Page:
Distributional Effects of Payment Card Pricing and Merchant Cost Pass-through in the United States and Canada
Joanna Stavins () and
Angelika Welte ()
No RWP 20-18, Research Working Paper from Federal Reserve Bank of Kansas City
Using data from the United States and Canada, we quantify consumers’ net pecuniary cost of using cash, credit cards, and debit cards for purchases across income cohorts. The net cost includes fees paid to financial institutions, rewards received from credit or debit card issuers, and the higher retail prices passed on to consumers to cover merchants’ payment processing costs. Even though credit cards are more expensive for merchants to accept compared with other payment methods, merchants typically do not differentiate prices at checkout but instead pass through their costs to all consumers. As a result, credit card transactions are cross-subsidized by cheaper debit and cash payments. Card rewards and consumer fees paid to financial institutions are additional sources of cross-subsidies. We find that consumers in the lowest-income cohort pay the highest net pecuniary cost as a percentage of transaction value, while consumers in the highest-income cohort pay the lowest net cost. This result is robust under various scenarios and assumptions, suggesting payment card pricing and merchant cost pass-through have regressive distributional effects in the United States and Canada.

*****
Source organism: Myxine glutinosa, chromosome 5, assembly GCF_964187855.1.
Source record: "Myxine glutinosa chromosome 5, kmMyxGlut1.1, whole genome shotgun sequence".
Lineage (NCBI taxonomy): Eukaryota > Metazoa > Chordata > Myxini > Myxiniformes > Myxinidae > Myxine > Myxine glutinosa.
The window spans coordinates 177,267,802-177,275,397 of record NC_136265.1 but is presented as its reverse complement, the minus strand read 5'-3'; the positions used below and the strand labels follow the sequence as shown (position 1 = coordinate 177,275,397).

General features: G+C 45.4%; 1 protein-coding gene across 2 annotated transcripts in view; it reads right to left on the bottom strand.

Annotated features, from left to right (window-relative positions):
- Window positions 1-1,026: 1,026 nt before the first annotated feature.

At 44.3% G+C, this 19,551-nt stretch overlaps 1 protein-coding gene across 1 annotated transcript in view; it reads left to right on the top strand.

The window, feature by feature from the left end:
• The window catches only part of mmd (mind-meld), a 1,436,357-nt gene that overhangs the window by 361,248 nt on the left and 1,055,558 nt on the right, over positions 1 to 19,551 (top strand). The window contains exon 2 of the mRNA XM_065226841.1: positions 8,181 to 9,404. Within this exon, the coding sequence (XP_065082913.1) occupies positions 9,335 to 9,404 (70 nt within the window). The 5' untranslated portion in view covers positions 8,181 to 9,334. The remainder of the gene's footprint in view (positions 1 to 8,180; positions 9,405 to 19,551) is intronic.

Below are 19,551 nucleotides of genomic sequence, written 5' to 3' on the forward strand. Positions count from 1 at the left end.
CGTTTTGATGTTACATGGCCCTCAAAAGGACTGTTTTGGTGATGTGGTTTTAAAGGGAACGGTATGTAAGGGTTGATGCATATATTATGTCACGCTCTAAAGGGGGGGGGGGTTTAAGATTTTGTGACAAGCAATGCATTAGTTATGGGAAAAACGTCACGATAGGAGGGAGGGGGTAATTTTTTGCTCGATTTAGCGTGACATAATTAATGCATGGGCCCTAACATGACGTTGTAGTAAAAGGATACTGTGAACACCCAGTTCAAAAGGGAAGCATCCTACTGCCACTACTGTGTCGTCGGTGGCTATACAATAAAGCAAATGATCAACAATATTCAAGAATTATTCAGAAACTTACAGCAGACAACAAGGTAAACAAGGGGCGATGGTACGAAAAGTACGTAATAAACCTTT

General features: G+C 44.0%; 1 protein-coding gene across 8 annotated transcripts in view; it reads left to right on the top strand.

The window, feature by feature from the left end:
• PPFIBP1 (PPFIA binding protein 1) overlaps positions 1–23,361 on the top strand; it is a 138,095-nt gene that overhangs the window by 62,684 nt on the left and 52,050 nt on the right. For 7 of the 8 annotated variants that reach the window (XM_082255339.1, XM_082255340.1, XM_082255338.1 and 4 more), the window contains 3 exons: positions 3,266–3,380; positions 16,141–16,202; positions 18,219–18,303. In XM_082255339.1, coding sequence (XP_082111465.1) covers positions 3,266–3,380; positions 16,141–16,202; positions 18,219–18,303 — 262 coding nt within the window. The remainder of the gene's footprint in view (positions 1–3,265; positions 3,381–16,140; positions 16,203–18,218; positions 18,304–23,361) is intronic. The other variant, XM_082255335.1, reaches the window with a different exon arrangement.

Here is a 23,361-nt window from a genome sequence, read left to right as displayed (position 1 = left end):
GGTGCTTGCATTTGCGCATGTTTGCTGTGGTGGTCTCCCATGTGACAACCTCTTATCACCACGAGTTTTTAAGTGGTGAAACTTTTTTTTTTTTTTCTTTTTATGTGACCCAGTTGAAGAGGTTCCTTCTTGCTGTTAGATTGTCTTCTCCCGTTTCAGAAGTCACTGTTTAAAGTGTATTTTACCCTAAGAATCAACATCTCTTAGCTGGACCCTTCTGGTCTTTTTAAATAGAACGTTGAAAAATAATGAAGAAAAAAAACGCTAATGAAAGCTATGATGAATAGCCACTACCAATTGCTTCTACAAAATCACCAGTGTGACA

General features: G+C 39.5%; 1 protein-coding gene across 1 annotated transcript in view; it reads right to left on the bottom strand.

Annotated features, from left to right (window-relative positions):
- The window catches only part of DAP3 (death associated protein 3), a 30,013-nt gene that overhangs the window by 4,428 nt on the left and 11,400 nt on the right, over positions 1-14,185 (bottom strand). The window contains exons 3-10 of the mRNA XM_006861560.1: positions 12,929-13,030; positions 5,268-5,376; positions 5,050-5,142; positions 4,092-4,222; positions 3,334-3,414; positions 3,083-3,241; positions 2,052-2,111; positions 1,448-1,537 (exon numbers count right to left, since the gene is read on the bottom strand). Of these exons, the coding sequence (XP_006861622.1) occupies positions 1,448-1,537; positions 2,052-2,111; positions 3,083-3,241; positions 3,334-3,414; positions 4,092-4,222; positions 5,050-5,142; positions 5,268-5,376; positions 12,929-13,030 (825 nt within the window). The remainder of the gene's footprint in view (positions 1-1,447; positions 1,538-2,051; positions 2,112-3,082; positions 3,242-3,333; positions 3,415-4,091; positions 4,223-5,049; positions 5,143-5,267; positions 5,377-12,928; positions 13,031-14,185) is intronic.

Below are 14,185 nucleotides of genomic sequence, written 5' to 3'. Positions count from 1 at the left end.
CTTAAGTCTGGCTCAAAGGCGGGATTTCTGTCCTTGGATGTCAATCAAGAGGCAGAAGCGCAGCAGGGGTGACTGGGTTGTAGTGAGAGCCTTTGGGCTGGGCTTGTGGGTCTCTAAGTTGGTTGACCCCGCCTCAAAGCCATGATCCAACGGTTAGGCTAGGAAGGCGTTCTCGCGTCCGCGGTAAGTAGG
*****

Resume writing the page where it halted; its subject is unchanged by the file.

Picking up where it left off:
Keywords: Regressive Effects; Credit Cards; Rewards; interchange fees; Pass-through (search for similar items in EconPapers)
JEL-codes: D12 D31 G21 L81 (search for similar items in EconPapers)
New Economics Papers: this item is included in nep-ban, nep-com, nep-mac and nep-pay
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Working Paper: Distributional Effects of Payment Card Pricing and Merchant Cost Pass-through in the United States and Canada (2020)
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